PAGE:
It all started out my personally creating a 1:6 scale aircrew for a S2F RC Aircraft and it ballooned into a business. I was in a forum for 1:6 collectors. As photos were posted of custom items, others asked if they could buy them. I setup us up a website and the rest was history. For 10 years my wife and I created custom-made uniforms for 12 inch action figures to replicate our clients uniforms right down to medals/ribbons and buttons all miniaturized with our CAD mills, special printer and embroidery equipment. We served all five services and loved it. The Tonkin Gulf Yacht Club GI jOEs was the flagship for U.S. Navy and Coast Guard then Easy Company which was US Army; USAAF; USAF and finally Parris Island Creations obviously for USMC. I had sub contractors I worked with but it was primarily my wife and myself. She learned her skills from her 28 years with a company renowned for creating the Academy Award "Oscar". Sadly Black Friday ended it all for the business, but God had a plan just like Job in the Bible we thought we lost it all and we have even more now than then. When he closes one door he opens another. I loved all the joy we brought to a lot of servicemen, servicewomen and their families. We were in the process of creating a U.S. Navy female officer for her husband and daughters to give her for Christmas in 2001. On September 12th, the day after 9-11 we got a telephone call from her husband to know if it was any way possible for us to complete and ship it that week. As it turned out we were just finishing up early. She worked at the Pentagon and her office was spared from the destruction of the terrorist plane but a lot of her friends weren't and she was in a really bad place. We sent it out to them by Overnight Flash UPS so that it got there the next morning. I still have the note her husband and kids sent to us. Of all the uniforms we made that one is the most special and the ones we did for a team of 4 USAF Honor Guards were the coolest. We had all the Honor Guard Equipment to serve as reference for miniature duplication. I cast the buckles by hand and sewed real leather belts from kangaroo leather which for miniaturists is the material of choice. I found out about it from the miniature horse collectors who use it for saddles and tack. We had special software for our embroidery machine to be able to reduce the artwork and digitize it for the multiple colors of unit patches and rank insignia. We produced the cording on a special loom for every branch of U.S. Army service in the exact colors to go on overseas caps . My Marine coworker at Parris Island Creations, his name for the division, who is gone now a Desert Storm vet gave us our motto: "WE DO IT RIGHT OR WE DON'T DO IT". We kept to that promise with every order. Life goes on but all the memories of good times still remain. All that to answer a simple question. We are very proud to have been able to serve a lot of vets.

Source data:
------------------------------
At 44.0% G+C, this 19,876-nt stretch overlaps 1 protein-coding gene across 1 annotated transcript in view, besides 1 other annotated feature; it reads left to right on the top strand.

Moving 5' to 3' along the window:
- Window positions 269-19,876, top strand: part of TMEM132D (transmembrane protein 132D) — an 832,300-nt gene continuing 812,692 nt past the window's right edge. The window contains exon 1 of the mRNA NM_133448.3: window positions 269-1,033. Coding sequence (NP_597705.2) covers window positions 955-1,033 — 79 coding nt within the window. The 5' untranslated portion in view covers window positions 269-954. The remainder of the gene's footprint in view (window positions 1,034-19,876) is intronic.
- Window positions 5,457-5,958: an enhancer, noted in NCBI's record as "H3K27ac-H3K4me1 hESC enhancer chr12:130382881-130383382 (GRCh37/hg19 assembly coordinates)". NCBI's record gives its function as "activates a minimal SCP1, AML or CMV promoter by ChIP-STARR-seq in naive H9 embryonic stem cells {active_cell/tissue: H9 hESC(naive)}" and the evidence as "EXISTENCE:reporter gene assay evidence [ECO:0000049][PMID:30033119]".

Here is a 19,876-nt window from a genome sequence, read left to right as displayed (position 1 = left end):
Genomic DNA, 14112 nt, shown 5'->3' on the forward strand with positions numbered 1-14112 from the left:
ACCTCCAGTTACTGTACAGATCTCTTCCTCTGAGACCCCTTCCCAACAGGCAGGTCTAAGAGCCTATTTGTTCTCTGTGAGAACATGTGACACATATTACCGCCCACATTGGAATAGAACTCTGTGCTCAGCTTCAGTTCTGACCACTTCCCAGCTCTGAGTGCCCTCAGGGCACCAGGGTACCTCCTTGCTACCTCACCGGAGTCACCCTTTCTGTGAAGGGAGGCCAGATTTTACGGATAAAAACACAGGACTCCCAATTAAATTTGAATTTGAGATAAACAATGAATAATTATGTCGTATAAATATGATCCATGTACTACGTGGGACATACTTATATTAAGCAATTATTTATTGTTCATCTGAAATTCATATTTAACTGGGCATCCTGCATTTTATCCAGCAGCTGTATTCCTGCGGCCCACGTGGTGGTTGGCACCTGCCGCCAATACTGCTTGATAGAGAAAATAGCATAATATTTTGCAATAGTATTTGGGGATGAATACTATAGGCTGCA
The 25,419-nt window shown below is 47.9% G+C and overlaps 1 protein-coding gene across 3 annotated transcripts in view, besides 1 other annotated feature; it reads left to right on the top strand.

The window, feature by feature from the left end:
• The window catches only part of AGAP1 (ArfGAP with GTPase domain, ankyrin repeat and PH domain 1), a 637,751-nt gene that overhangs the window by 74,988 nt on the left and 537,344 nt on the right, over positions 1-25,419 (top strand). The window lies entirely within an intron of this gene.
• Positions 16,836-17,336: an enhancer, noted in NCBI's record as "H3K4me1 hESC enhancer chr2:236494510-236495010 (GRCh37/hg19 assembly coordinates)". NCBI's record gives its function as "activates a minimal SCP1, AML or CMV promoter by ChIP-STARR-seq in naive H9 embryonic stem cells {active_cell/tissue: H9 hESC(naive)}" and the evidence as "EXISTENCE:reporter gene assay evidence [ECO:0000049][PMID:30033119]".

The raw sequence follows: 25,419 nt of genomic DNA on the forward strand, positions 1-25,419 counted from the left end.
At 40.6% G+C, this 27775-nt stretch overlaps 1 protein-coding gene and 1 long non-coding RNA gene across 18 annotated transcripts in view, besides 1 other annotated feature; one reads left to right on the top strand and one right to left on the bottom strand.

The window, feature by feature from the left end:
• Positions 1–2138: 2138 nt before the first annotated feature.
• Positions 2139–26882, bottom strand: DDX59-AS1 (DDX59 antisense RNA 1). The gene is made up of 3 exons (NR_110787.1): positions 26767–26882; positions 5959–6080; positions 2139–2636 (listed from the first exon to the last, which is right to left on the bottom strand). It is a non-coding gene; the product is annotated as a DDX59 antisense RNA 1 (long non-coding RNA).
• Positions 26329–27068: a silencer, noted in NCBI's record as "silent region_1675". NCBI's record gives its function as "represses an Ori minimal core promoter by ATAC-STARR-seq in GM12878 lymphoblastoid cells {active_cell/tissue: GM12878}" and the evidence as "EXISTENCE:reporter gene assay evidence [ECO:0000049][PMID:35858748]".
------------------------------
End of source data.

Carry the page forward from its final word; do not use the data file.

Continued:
11. #11

  12. #12

    Thank You

    Thank you for letting me share this here by asking the question. Its been a while since I brought up the memories which are good ones.

  13. #13
    And I'm proud to be working side by side with you on the 461st venture.

  14. #14

    Thank You

    Me too. Its going to be great!!

  15. #15

    FSCAI/FSX@War/JoinFS Testing

    We did a little mission testing today and things are moving in the right direction. Many thanks to Dutch for his FSCAI program and his help in coding this mission. It does work as you can see from my #1 engine. LOL


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  16. #16
    Quote Originally Posted by edakridge View Post


    The 461st Bomb Group is now open for business and accepting applicants! We will attempt to recreate many of the actual missions that the 461st flew during WWII using FSX/P3D, Tacpack, JoinFS, and FSX@War. I have been working on a custom FSX@War pack while Richard has been busy working on the website. We are flying the Virtavia B-24 (Payware) or the Alphasim B-24 (Freeware) while awaiting release of the Flight Replicas B-24.


    Does anybody know why the motto is "Al ataque", written in Spanish?

  17. #17

    Spanish Motto

    Quote Originally Posted by jagl04 View Post